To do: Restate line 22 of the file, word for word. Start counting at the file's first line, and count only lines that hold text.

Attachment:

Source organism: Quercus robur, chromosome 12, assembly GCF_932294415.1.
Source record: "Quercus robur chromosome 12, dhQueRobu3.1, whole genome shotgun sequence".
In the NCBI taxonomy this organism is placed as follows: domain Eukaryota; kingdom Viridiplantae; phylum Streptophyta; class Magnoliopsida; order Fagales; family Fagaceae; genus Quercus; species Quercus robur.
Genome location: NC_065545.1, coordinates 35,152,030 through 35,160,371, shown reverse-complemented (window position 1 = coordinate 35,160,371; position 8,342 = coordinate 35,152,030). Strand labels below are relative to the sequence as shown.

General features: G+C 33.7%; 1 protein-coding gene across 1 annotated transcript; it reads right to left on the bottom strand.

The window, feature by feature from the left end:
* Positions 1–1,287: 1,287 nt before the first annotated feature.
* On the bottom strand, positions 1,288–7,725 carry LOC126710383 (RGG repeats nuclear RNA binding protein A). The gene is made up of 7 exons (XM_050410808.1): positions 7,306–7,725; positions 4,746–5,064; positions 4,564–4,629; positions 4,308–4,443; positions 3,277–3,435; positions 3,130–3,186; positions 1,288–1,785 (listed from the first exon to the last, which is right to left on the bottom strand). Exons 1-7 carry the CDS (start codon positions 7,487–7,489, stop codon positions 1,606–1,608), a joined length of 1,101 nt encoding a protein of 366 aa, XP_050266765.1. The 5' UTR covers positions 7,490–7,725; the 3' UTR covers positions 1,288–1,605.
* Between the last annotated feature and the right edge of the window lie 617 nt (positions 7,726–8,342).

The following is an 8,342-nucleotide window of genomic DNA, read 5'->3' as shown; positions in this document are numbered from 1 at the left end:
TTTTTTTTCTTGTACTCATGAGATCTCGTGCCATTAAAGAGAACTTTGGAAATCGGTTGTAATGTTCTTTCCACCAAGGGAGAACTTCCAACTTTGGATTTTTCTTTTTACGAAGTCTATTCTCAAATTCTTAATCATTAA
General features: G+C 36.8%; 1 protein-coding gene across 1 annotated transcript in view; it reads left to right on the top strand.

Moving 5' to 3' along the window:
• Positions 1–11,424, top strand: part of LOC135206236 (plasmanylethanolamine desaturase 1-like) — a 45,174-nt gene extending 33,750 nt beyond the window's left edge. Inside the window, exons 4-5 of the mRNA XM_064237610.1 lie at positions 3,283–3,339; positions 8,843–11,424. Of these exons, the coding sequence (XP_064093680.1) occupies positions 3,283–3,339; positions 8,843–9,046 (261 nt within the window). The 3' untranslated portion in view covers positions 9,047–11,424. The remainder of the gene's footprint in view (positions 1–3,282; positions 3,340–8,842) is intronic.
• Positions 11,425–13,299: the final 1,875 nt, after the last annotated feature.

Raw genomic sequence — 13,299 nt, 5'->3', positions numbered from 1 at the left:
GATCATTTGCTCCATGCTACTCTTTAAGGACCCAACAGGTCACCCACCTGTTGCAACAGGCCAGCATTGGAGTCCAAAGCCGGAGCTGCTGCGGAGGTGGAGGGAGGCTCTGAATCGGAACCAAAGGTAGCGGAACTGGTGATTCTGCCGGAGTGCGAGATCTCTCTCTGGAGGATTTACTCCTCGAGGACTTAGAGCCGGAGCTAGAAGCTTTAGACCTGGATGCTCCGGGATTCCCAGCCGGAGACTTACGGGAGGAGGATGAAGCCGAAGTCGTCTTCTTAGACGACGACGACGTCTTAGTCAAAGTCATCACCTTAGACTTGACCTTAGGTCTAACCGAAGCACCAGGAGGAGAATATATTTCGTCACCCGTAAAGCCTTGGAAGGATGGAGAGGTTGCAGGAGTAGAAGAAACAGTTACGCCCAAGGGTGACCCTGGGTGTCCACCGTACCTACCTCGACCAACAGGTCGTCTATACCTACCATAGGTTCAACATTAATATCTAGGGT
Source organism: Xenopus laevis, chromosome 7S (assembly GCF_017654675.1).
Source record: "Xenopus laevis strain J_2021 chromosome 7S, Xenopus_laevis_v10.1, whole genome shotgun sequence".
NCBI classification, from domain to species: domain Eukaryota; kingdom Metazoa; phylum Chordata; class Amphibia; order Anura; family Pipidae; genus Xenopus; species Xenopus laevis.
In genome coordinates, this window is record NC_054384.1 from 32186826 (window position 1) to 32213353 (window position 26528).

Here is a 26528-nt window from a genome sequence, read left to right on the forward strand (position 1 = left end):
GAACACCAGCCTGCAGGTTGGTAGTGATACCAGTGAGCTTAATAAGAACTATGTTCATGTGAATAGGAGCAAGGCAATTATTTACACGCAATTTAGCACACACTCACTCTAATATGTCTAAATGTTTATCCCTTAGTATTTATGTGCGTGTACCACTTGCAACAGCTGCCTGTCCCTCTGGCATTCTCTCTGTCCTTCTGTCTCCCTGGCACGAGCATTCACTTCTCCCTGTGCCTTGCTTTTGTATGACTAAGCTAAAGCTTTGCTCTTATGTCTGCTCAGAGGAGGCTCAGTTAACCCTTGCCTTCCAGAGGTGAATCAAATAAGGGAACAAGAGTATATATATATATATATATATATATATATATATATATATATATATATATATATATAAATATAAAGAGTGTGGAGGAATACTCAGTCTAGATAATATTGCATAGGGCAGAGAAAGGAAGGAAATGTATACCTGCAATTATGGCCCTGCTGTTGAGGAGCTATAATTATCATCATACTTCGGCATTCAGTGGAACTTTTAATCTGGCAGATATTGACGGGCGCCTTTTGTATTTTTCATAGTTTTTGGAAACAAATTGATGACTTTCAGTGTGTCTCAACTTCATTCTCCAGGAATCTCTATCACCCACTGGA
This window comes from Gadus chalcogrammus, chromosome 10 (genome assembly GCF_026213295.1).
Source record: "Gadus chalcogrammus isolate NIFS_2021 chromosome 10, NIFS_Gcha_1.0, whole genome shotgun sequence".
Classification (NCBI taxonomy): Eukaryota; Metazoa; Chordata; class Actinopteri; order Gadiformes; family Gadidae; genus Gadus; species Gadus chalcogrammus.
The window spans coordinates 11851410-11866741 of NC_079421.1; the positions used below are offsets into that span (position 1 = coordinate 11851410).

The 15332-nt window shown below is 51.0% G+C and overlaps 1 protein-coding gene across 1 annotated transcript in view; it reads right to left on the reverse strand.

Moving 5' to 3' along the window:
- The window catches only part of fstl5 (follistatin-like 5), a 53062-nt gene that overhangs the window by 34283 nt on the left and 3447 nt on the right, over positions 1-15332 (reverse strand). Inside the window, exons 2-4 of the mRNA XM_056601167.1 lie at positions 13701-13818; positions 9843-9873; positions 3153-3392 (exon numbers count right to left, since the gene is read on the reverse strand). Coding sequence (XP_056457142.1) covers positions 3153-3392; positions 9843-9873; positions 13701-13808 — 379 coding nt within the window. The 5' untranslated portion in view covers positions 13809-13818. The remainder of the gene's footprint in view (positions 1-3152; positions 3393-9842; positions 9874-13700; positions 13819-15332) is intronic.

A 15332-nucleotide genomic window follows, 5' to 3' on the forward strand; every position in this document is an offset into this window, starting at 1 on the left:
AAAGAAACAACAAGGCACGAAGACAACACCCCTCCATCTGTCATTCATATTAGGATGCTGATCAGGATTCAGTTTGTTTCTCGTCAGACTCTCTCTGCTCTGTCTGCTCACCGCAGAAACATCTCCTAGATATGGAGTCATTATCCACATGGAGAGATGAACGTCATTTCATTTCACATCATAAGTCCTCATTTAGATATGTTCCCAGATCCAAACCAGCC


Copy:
Here is a 26528-nt window from a genome sequence, read left to right on the forward strand (position 1 = left end):